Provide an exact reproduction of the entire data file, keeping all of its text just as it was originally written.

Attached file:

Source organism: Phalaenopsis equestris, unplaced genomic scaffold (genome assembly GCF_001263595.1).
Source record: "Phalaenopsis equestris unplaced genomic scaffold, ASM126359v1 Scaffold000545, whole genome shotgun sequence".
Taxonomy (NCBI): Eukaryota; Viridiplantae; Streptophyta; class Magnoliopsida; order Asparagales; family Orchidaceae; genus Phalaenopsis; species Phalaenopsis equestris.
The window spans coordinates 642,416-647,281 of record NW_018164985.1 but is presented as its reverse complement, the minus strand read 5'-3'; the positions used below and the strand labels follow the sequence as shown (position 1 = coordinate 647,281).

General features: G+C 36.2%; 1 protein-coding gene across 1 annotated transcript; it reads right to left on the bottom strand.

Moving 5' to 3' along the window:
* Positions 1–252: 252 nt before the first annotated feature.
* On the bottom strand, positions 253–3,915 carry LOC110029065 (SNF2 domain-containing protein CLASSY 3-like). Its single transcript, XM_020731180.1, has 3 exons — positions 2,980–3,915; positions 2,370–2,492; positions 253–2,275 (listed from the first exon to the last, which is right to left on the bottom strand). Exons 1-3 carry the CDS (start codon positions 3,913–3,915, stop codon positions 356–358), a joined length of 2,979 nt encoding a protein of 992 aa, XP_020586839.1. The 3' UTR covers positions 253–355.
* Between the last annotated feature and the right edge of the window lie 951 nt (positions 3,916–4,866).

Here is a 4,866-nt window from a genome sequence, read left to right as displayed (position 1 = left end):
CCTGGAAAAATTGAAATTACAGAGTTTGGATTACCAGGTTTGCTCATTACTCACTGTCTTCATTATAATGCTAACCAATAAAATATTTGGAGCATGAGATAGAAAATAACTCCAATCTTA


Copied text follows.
Source organism: Phalaenopsis equestris, unplaced genomic scaffold (genome assembly GCF_001263595.1).
Source record: "Phalaenopsis equestris unplaced genomic scaffold, ASM126359v1 Scaffold000545, whole genome shotgun sequence".
Taxonomy (NCBI): Eukaryota; Viridiplantae; Streptophyta; class Magnoliopsida; order Asparagales; family Orchidaceae; genus Phalaenopsis; species Phalaenopsis equestris.
The window spans coordinates 642,416-647,281 of record NW_018164985.1 but is presented as its reverse complement, the minus strand read 5'-3'; the positions used below and the strand labels follow the sequence as shown (position 1 = coordinate 647,281).

General features: G+C 36.2%; 1 protein-coding gene across 1 annotated transcript; it reads right to left on the bottom strand.

Moving 5' to 3' along the window:
* Positions 1–252: 252 nt before the first annotated feature.
* On the bottom strand, positions 253–3,915 carry LOC110029065 (SNF2 domain-containing protein CLASSY 3-like). Its single transcript, XM_020731180.1, has 3 exons — positions 2,980–3,915; positions 2,370–2,492; positions 253–2,275 (listed from the first exon to the last, which is right to left on the bottom strand). Exons 1-3 carry the CDS (start codon positions 3,913–3,915, stop codon positions 356–358), a joined length of 2,979 nt encoding a protein of 992 aa, XP_020586839.1. The 3' UTR covers positions 253–355.
* Between the last annotated feature and the right edge of the window lie 951 nt (positions 3,916–4,866).

Here is a 4,866-nt window from a genome sequence, read left to right as displayed (position 1 = left end):
CCTGGAAAAATTGAAATTACAGAGTTTGGATTACCAGGTTTGCTCATTACTCACTGTCTTCATTATAATGCTAACCAATAAAATATTTGGAGCATGAGATAGAAAATAACTCCAATCTTA